17 July 2005

Smart But Unhappy

LONDON (Reuters) --- Being intelligent is no guarantee of a happy old age, researchers said on Friday.

They studied 550 people born in Scotland in 1921 whose mental ability had been tested at age 11 and again at 80 to determine if intelligence over a lifetime was linked to happiness.

"In older people there seems to be no relationship between how well they do on tests of their mental ability and thinking memory skills and how satisfied they are with their life," said Alan Gow, of the University of Edinburgh in Scotland.

The study, which is published in the British Medical Journal, looked at how people maintain their mental ability as they age and the impact it has on their lives in an effort to discover the secret of successful aging.

[ Reuters Health, Jul 15 2005]

This is another study that validates what we have long known: intelligence does not guarantee happiness. You can be the smartest and still be an unhappy fellow.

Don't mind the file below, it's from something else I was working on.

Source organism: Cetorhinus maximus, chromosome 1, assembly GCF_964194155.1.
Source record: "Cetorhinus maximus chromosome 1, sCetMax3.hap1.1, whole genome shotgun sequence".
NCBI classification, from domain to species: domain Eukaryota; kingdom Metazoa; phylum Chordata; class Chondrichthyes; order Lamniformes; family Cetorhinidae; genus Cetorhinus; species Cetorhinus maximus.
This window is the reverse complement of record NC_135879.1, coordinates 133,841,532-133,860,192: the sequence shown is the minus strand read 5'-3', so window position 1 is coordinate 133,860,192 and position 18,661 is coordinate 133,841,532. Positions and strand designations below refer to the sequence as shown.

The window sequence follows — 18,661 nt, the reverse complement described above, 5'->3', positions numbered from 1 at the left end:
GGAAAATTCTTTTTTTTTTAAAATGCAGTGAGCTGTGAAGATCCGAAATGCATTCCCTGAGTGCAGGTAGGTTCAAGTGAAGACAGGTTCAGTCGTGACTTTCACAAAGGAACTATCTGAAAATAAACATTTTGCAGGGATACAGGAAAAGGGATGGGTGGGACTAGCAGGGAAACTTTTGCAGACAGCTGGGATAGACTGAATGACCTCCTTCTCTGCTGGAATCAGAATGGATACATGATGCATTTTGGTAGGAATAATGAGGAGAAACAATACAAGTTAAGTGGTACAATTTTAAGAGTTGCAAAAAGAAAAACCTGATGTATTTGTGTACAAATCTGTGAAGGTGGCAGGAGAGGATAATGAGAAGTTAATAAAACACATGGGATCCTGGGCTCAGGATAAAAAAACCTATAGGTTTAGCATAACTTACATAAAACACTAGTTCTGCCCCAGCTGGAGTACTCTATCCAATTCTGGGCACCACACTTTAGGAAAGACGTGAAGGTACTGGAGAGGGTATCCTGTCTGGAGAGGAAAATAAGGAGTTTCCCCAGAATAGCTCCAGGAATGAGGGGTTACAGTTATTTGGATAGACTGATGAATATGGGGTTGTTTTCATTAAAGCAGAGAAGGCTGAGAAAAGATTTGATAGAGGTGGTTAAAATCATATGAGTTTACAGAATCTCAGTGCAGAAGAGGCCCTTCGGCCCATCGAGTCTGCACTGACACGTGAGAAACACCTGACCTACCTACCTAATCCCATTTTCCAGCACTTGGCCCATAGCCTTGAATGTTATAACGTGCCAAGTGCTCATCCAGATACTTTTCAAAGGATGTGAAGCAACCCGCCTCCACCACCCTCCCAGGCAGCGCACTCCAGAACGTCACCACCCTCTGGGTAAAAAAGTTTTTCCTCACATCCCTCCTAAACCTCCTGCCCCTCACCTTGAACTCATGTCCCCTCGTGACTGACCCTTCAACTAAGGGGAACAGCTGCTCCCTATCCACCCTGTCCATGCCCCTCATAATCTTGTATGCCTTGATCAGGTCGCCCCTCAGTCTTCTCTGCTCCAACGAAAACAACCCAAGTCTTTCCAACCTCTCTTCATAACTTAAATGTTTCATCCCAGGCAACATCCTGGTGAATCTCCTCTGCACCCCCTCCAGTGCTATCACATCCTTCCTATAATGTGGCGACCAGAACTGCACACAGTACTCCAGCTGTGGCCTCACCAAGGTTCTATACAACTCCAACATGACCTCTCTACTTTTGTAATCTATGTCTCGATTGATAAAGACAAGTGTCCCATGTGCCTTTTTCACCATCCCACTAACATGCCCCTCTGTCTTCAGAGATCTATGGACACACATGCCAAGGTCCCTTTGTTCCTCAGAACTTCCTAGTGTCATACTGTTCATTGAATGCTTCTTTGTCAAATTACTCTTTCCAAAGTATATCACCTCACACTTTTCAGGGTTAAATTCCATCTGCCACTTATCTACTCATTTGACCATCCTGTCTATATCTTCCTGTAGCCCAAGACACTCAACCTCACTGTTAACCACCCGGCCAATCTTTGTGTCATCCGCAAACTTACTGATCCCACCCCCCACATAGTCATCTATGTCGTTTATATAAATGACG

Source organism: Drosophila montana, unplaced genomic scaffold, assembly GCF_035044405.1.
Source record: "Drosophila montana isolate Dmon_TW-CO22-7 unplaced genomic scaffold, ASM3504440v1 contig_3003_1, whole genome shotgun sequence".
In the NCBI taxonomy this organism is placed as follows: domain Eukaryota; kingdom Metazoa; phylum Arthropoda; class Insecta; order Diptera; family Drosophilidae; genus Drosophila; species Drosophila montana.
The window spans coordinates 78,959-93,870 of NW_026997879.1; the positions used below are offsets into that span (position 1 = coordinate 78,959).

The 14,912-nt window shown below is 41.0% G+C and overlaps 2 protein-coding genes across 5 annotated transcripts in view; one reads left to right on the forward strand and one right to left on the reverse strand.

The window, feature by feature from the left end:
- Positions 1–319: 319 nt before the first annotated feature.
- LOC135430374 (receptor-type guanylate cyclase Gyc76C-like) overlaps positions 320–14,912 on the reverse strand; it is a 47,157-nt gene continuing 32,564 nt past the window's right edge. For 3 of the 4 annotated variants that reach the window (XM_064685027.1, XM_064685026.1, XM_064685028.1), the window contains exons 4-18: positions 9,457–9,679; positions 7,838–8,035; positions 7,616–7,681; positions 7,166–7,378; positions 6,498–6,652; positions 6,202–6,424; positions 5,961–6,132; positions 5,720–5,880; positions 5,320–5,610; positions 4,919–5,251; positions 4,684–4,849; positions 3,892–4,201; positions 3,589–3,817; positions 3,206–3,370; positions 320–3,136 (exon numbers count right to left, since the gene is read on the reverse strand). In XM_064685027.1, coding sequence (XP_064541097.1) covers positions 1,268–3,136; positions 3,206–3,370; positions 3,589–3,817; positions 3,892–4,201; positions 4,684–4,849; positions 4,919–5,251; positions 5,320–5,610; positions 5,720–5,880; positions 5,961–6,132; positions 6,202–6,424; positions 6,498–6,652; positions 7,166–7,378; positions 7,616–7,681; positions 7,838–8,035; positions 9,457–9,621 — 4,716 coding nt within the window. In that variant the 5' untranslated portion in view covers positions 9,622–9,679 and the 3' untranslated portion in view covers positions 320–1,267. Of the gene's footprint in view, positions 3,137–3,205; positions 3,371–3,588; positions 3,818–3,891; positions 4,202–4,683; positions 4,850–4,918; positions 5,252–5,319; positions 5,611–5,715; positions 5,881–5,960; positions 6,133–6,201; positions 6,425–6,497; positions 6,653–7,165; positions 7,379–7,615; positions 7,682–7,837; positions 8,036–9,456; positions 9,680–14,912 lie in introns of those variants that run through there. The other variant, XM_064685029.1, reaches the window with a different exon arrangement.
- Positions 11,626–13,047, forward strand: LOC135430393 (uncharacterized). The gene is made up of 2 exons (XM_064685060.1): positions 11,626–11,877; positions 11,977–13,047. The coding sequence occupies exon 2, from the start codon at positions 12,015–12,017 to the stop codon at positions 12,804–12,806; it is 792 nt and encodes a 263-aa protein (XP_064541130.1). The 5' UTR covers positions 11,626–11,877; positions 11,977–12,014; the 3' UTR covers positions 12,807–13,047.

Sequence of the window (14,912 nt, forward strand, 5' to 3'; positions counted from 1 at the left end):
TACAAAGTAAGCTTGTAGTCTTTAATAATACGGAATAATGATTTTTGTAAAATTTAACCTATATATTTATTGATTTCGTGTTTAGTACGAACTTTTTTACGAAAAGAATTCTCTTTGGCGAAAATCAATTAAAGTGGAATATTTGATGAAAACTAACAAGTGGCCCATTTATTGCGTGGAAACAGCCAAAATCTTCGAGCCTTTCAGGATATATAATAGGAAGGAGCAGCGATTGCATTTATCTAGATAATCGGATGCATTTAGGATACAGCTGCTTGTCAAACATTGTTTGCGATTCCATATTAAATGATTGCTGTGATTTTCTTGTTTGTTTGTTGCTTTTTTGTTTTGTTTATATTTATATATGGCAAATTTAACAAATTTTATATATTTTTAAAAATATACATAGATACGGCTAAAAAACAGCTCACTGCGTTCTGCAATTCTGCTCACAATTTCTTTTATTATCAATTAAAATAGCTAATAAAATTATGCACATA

Of course, personally, I think being intelligent can help a person be happy, but not all the time. Remember the saying that ignorance is bliss? Well, it is true. The more we know, the more disturbed we become. Questions and uncertainties abound. The search for answers is an unending quest. There are people who die miserably being restless as the answers to their questions escaped them.
"Sanity and happiness are an impossible combination." --- Mark Twain


1 reactions:

bayi said...

I have often thought about this and I feel the same, that being intelligent cannot guarantee you happiness. You can grasp a situation faster, understand implications of each decision or happening faster and perhaps even appreciate the finer aspects of a culture. That offers you some satisfaction but will that make you happier. Sometimes only. It gets lonely when the others don't see what you see and it becomes frustrating when they argue because they can't see what you see.

Ignorance is bliss but I also wonder if I really want to be ignorant. With a caveat though, because if I am ignorant from Day One and have never crossed into the other side, then ignorance is indeed bliss.

This is also not talking down on those are intellectually challenged for the natural simplicity that they show in life is a real virtue. As you have indicated, Dr Emer, knowledge often complicates an issue. The more you know, the more concerned you become and ask even more questions.